Artificial intelligence applied by health insurers could help save millions of dirhams a year in fraud and abuse within the UAE healthcare system, analysts claim.
Swiss software company Netcetera has completed a successful trial of its latest technology within a major health insurer, spotting almost 37,000 suspicious claims made by more than 4,000 doctors between 2016-17.
Those bogus claims totalled Dh21 million and would usually have gone unnoticed by insurers, who would end up paying out for unnecessary treatments given by hospitals and clinics.
The system developed by Netcetera uses an AI model that runs an algorithm to detect a pattern of behaviour.
The AI model built into an insurers claim system will recognise a usual pattern of prescriptions and raise a red flag when a doctor delivers an abnormal course of treatment.
So far, only one unnamed insurer has trialled the software, but with good effect.
If rolled out across the industry, billions of dirhams could be saved by cleaning up the culture of waste, abuse and fraud, UAE healthcare experts claim.
“We have been working in this industry for about eight years, and with insurance companies in different areas, so we know there is a need for this detection process,” said Kiril Milev, managing director of Netcetera Middle East.
“In many cases, suspect claims are not always fraudulent, but can be general misuse and waste.
“If doctors don’t want to take risks, they will prescribe the most expensive treatment available. This is not always appropriate.
“Sometimes members will try to get some kind of care or treatment they are not entitled to.
“In general, waste and abuse is happening everywhere but in countries like the UAE, the problem is systematic as it is driven by the way people are contracted to offer certain treatments to avoid risk and maximise profits.”
The software system is designed to monitor and report suspicious behaviour and teaches itself to continuously evolve using machine learning.
Checks are similar to those used by banks in credit card transactions, where the system monitors the validity of a transaction against a predefined set of business rules.
In a year-long trial with an insurer, developers said the software was able to detect an "absurd" amount of fraud, waste and abuse by analysing claims data from 2016-17.
The UAE is ranked 10th on a global list of efficient health care.
The data takes into consideration life expectation, relative cost measured by total health expenditure as a percentage of gross domestic product and absolute cost, a simple per capita total health expenditure.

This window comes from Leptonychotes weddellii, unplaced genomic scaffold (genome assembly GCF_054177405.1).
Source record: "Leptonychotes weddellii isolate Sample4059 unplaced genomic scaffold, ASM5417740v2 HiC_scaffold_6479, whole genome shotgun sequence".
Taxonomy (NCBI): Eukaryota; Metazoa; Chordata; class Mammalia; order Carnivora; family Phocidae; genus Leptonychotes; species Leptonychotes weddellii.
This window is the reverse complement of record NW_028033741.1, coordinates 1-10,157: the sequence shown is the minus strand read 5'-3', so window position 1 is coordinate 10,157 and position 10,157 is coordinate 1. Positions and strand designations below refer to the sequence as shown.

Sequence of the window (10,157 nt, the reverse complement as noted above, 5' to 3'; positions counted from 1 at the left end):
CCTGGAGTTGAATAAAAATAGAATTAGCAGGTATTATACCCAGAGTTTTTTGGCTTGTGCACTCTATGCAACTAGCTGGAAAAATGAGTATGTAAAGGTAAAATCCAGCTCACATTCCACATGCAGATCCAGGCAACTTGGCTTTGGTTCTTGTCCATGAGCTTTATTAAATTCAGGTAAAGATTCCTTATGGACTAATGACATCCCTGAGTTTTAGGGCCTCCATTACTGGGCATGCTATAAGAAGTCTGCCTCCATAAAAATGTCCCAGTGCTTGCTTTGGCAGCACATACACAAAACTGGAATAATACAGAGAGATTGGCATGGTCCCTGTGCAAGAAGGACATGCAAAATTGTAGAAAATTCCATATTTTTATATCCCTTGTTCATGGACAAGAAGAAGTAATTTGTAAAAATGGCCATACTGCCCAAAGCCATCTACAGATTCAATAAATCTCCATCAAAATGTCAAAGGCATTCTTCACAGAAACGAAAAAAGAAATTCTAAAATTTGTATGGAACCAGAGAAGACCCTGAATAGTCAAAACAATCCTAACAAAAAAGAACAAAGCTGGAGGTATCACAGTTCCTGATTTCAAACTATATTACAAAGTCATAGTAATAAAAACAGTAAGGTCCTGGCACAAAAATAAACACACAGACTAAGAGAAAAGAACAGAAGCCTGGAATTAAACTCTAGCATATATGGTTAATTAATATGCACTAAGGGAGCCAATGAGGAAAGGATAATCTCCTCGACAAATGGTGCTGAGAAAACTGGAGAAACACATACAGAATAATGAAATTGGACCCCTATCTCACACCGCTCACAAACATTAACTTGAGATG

Hong Kong tops that health efficiency list, published by Bloomberg, followed by Singapore and Spain.
In 2016, new regulations introduced by Health Authority Abu Dhabi cut benefits for government employed Emiratis and residents, and Dubai Health Authority and the Ministry of Health and Prevention made similar changes to insurance standards.
In August, Abu Dhabi healthcare facilities began dispensing cheaper generic medicines rather than brand-name drugs to provide better value for money.
Over-prescription has been a common problem in the country, wasting billions of dirhams each year.
Doctors who regularly overprescribe risk being blacklisted by insurance companies and fines can be imposed if insurers believe they have paid out unnecessarily.
Software developers at Netcetera claim their RiSIC programme can double the savings of an insurance provider.
“The UAE specifically is a high risk market for insurers because the healthcare market is growing at such a fast pace,” said Timo Nurminen, who has been closely involved with developing the software with Netcetera.
“The market here is dominated by the private sector and there is mandatory insurance requirement.
“Working with our first customer, we detected absurd amounts of fraud, waste and abuse.”
A 2010 World Health report estimated about 20 to 40 per cent of all health sector resources are wasted.
A study by Niyi Awofeso at the Department of Health Care Management, School of Health and Environmental Studies, Dubai concluded that better training of health professionals would help reduce the problem.
“In the UAE, measures being put in place to ensure the efficiency and sustainability of health services are paying dividends, but there is ample room for improvement,” said Mr Awofeso.
“Using the Emirates ID to validate claims in Abu Dhabi and Dubai has been a success. Fraud is estimated to add about 10 per cent in insurance premium charges and makes it expensive for many.
“Given health care professionals in the United States are the biggest contributors to healthcare fraud losses, ethics training for Dubai’s healthcare professionals may require an update to emphasise the need to avoid these acts.”